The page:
- The Washington Times - Tuesday, October 11, 2005

Jerry W. Kilgore said yesterday that he would use state troopers to enforce laws against illegal aliens in Arlington County or any other locality that fails to do so, if he is elected governor.

“I’ll have the state police in there if there’s a big problem in Arlington,” the Republican gubernatorial nominee said during a meeting yesterday with editors and reporters at The Washington Times.

Mr. Kilgore also said he would veto any tax increase passed by the Republican-controlled General Assembly.

“They know I’ll veto that bill,” he said. “That’s why it won’t come if I’m elected governor. There won’t be a tax-increase bill that makes it through either house.”

During the 75-minute meeting, Mr. Kilgore touched on several topics, including national politics and the death penalty. He also noted that first lady Laura Bush and Vice President Dick Cheney will hold fundraisers for him next week.

But he hammered home his opposition to spending taxpayer dollars on illegal aliens.

Mr. Kilgore also said he would aim to sanction businesses that knowingly hire illegal aliens by seeking legislation or issuing an executive order that would deny state contracts to such companies.

“Right is right,” the former state attorney general said. “If businesses need more workers, then go to Congress and make sure people come here legally. We need to know from a public-safety standpoint who is here and why they are here and when they’re supposed to leave.”

Illegal immigration is tied to the increase in the number of gangs in Virginia, which is the biggest public-safety challenge facing the state, Mr. Kilgore said.

He said he would seek legislation and an agreement with the U.S. Homeland Security Department that would allow state troopers to detain and deport illegal aliens.

“MS-13, the most violent of all gangs, is dominating this area,” he said. “I’ll be in here making sure that we’re enforcing our anti-gang laws and illegal-immigration laws, and I think we’ll have a safer community because of that.”

Arlington County officials have said they will not routinely check the immigration status of people they arrest, even though a law enacted last year allows Virginia authorities to detain known illegal aliens who are suspected of a crime and had been convicted of felonies and deported.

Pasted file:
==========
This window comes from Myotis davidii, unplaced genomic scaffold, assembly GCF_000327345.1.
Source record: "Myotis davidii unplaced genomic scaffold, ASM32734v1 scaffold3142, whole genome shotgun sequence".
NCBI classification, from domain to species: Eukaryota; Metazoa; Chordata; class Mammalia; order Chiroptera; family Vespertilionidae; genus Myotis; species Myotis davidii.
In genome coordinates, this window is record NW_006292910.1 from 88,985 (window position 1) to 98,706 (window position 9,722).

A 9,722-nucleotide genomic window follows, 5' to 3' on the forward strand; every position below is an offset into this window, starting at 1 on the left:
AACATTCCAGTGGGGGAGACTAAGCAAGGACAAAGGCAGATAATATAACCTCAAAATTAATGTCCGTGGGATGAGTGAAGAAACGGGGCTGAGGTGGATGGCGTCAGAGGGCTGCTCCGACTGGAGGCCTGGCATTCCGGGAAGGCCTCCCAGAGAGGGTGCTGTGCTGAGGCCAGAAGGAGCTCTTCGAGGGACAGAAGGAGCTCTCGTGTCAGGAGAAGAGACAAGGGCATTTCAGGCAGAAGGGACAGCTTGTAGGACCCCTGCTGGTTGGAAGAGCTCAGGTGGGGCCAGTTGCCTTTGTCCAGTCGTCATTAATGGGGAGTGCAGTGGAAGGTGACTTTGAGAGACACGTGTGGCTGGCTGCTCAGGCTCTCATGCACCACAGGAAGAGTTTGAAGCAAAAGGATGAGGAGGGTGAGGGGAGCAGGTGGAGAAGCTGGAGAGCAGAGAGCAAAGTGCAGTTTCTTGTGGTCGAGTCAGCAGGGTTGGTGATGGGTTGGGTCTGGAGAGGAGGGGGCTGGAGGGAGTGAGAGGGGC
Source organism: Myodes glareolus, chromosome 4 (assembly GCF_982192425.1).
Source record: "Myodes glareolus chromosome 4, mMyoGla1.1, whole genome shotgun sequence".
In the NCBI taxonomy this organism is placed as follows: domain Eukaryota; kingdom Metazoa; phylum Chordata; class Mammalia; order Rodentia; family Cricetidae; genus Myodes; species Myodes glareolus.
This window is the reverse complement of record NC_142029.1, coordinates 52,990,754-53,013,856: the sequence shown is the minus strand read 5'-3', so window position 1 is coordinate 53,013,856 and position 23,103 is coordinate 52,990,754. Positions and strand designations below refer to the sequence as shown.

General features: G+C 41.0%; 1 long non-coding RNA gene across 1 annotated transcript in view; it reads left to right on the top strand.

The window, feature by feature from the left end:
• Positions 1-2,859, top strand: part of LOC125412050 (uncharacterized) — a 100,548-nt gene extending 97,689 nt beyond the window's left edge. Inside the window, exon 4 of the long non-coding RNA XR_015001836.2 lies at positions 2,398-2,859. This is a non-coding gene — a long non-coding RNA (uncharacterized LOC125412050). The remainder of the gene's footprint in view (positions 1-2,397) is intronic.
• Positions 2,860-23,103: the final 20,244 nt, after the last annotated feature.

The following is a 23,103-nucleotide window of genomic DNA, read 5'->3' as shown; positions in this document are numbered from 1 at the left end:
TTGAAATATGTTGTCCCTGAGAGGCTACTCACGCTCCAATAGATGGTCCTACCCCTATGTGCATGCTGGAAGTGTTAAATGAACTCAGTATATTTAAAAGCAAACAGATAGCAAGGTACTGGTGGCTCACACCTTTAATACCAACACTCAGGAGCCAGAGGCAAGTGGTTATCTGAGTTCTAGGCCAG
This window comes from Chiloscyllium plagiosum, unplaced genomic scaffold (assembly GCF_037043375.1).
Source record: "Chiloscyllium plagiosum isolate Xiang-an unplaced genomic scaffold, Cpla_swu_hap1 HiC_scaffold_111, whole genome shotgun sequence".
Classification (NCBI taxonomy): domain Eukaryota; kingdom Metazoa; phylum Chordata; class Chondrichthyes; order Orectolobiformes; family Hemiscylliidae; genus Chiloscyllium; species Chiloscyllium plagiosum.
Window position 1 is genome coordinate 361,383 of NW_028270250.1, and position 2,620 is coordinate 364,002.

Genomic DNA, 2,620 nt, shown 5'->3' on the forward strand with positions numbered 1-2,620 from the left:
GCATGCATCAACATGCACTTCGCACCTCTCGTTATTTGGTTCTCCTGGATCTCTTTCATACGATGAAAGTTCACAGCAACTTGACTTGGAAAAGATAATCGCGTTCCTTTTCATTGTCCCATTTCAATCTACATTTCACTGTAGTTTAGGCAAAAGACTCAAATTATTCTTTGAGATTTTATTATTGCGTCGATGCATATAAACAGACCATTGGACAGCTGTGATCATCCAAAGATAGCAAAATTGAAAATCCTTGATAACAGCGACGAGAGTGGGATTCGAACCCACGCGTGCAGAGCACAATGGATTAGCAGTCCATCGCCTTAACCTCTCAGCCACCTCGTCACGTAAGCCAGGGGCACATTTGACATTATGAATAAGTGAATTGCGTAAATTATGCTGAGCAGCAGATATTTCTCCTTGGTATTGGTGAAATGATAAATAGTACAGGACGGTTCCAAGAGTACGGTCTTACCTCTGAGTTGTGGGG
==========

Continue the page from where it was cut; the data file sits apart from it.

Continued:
In addition, local officials recently approved a shelter in Herndon for day laborers, similar to one operating in Shirlington.

“A local government can’t decide to violate the law. That’s what they’re doing,” Mr. Kilgore said, adding that he would seek legislation to bar shelters from aiding illegal aliens.

“I just think we’re going down the wrong course to acquiesce to illegal immigration and just assume that it’s got to happen and it’s going to happen,” he said.

Mr. Kilgore met with The Times the day after his final debate with Democratic candidate Timothy M. Kaine, the lieutenant governor. Both are seeking to succeed Gov. Mark Warner, a Democrat who cannot pursue two consecutive terms under state law.

Independent candidate H. Russell Potts Jr., who has failed to reach double digits in polls, was not allowed to participate in the debate.

Mr. Kilgore said yesterday that he would not repeal the $1.38 billion tax increase passed by the legislature last year, but would seek to eliminate estate and car taxes.

Phil Rodokanakis, president of the antitax Virginia Club for Growth, yesterday criticized Mr. Kilgore for opposing the tax increase but not promising to repeal it.

“By trying to play both sides of the issue, Kilgore has been telling fiscal conservatives that he’s against taxes, while winking at the tax-and-spend interests in our commonwealth, implying that he’s also on their side,” Mr. Rodokanakis said.

The tax increase was narrowly approved after about 20 Republicans bucked the party’s anti-tax wing and joined with Democrats after a months-long budget standoff.

Senate leaders, who had pushed for an even larger increase, are considering seeking higher taxes next year for transportation and commitments such as education and health care.

In addition to issuing a tax-veto pledge, Mr. Kilgore said he wants any tax-increase proposals to be put before voters in a referendum.

Mr. Kaine supported the tax package, which also cut taxes, and has said a referendum on taxes is a bad call.

“I don’t take a no-tax pledge, and I don’t take a tax-by-referendum pledge, like my opponent does,” he said in the Sunday debate. “The key is balance. And when Virginia needs to invest … balance is what you need in a governor, not a person who will take meaningless and silly pledges.”

Mr. Kilgore said his cordial relationship with lawmakers will secure passage of several tax cuts, including the repeal of the estate tax levied posthumously on wealthy people and tax credits for school supplies and tutoring.

He also said he would complete the phasing out of the car tax, despite key senators who oppose the idea. “The governor has the ability to send down the budget, and I’ll send down an amendment that’s an up-or-down vote.”

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